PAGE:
The fanaticism and hypocrisy create satire. Punch finds an inexhaustible material. Dickens writes novels on Exeter-Hall humanity. Thackeray exposes the heartless high life. Nature revenges herself more summarily by the heathenism of the lower classes. Lord Shaftesbury calls the poor thieves together, and reads sermons to them, and they call it "gas." George Borrow summons the Gypsies to hear his discourse on the Hebrews in Egypt, and reads to them the Apostles' Creed in Rommany. “When I had concluded,” he says, “I looked around
The features of the assembly were twisted, and the eyes of all turned upon me with a frightful squint: not an individual present but squinted; the genteel Pepa, the good-humoured Chicharona, the Cosdami, all squinted: the Gypsy jockey squinted worst of all.”
The church at this moment is much to be pitied. She has nothing left but possession. If a bishop meets an intelligent gentleman, and reads fatal interrogations in his eyes, he has no resource but to take wine with him. False position introduces cant,
perjury, simony, and ever a lower class of mind and character, into the clergy; and, when the hierarchy is afraid of science and education, afraid of piety, afraid of tradition, and afraid of theology, there is nothing left but to quit a church which is no longer one.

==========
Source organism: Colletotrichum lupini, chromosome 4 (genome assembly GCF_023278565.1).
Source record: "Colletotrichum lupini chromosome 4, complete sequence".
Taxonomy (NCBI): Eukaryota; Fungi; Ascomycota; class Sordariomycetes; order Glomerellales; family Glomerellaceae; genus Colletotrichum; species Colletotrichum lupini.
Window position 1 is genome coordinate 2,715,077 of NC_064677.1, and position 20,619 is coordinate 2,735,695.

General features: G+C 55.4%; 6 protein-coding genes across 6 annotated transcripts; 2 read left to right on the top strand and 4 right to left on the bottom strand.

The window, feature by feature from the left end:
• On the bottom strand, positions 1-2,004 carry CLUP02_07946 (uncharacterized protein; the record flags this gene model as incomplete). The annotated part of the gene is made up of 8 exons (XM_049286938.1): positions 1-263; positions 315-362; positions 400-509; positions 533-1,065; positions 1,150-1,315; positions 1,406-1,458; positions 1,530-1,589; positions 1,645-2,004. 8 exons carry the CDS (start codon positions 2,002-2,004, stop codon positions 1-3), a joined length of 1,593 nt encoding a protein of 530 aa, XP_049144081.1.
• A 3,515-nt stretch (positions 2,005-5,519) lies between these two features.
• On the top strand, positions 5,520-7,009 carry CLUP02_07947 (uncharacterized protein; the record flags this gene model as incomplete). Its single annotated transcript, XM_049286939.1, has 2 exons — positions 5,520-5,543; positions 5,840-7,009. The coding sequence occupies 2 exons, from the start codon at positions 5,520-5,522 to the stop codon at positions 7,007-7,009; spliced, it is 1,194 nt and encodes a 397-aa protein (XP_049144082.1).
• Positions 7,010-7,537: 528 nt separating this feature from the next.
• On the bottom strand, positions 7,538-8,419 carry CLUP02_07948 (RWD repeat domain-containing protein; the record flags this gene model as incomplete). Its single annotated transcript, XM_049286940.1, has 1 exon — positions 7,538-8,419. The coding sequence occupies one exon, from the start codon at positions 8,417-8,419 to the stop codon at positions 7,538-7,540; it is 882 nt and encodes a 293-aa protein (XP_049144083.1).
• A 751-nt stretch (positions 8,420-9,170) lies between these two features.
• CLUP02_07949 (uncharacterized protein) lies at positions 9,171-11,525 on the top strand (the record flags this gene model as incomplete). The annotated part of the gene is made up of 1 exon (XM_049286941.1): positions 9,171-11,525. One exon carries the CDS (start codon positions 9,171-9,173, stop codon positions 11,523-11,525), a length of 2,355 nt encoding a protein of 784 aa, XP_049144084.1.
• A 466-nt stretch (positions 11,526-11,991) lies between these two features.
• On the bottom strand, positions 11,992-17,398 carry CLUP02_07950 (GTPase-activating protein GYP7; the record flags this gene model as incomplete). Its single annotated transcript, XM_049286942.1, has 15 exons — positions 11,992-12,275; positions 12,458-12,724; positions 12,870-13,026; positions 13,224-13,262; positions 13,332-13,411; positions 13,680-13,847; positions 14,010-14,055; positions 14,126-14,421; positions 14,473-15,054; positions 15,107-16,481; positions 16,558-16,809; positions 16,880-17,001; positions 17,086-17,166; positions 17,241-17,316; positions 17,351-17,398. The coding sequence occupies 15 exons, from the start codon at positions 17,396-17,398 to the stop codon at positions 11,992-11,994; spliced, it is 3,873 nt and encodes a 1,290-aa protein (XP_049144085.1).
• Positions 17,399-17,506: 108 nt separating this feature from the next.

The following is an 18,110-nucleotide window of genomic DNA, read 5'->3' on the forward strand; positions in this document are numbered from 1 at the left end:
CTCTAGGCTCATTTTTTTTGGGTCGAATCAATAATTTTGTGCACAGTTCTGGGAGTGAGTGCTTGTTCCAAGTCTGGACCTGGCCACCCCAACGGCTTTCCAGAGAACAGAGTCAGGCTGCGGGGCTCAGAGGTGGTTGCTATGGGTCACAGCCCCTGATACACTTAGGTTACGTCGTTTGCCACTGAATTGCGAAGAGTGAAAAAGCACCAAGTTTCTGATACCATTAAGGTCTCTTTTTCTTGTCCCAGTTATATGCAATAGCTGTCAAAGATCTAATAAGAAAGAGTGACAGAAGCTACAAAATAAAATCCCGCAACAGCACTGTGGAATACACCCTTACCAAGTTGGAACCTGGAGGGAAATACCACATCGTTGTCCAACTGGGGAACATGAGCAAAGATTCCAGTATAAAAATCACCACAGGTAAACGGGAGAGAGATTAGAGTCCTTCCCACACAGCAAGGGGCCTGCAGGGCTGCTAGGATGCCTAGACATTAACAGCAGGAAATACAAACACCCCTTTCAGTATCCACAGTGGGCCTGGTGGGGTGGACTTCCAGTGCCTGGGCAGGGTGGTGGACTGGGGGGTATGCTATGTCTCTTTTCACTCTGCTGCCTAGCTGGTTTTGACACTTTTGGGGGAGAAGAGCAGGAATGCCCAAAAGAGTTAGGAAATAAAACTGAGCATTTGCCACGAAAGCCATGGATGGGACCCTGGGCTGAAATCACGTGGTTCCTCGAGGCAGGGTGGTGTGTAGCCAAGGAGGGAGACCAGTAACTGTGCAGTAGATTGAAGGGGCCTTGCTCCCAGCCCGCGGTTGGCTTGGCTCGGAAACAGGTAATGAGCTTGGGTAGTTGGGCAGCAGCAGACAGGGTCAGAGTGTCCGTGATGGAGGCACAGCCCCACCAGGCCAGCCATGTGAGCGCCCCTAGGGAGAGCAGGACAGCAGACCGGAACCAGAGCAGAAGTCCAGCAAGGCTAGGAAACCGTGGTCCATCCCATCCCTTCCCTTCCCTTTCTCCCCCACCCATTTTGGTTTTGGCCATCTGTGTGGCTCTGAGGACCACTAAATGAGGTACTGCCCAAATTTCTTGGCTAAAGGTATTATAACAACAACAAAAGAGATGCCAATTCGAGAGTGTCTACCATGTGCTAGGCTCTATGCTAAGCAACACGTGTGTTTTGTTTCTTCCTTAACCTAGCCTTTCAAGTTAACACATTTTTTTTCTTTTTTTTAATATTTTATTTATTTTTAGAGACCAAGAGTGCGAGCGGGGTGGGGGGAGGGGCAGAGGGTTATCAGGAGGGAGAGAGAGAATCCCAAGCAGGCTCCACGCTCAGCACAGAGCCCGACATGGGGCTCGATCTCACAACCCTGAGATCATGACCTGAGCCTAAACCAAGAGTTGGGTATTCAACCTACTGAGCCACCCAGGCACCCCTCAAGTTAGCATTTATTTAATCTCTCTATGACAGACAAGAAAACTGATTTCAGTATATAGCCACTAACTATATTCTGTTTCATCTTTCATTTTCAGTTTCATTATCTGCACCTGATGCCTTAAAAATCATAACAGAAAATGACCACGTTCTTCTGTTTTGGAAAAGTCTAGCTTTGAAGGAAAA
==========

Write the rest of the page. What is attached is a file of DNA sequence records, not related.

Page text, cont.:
But the religion of England,—is it the Established Church? no; is it the sects ? no; they are only perpetuations of some private man's dissent, and are to the Established Church as cabs are to a coach, cheaper and more convenient, but really the same thing. Where dwells the religion? Tell me first where dwells electricity, or motion, or thought, or gesture. They do not dwell or stay at all. Electricity cannot be made fast, mortared up and ended, like London Monument, or the Tower, so that you shall know where to find it, and keep it fixed, as the English do with their things, for evermore; it is passing, glancing, gesticular; it is a traveller, a newness, a surprise, a secret, which perplexes them and puts them out. Yet, if religion be the doing of all good, and for its sake the suffering of all evil, souffrir de tout le monde et ne faire souffrir personne, that divine secret has existed in England from the days of Alfred to those of Romilly, of Clarkson, and of Florence Nightingale, and in thousands who have no fame.
A STRONG common sense, which it is not easy to unseat or disturb, marks the English mind for a thousand years: a rude strength newly applied to thought, as of sailors and soldiers who had lately learned to read. They have no fancy, and never are surprised into a covert or witty word, such as pleased the Athenians and Italians, and was convertible into a fable not long after; but they delight in strong earthy expression, not mistakable, coarsely true to the human body, and, though spoken among princes, equally fit and welcome to the mob. This homeliness, veracity, and plain style, appear in the earliest extant works, and in the latest. It imports into songs and ballads the smell of the earth, the breath of cattle, and, like a Dutch painter, seeks a household charm, though by pails and pans. They ask their constitutional utility in verse.
The kail and herrings are never out of sight. The poet nimbly recovers himself from
every sally of the imagination. The English muse loves the farm-yard, the lane, and market. She says, with De Staël, “I tramp in the mire with wooden shoes, when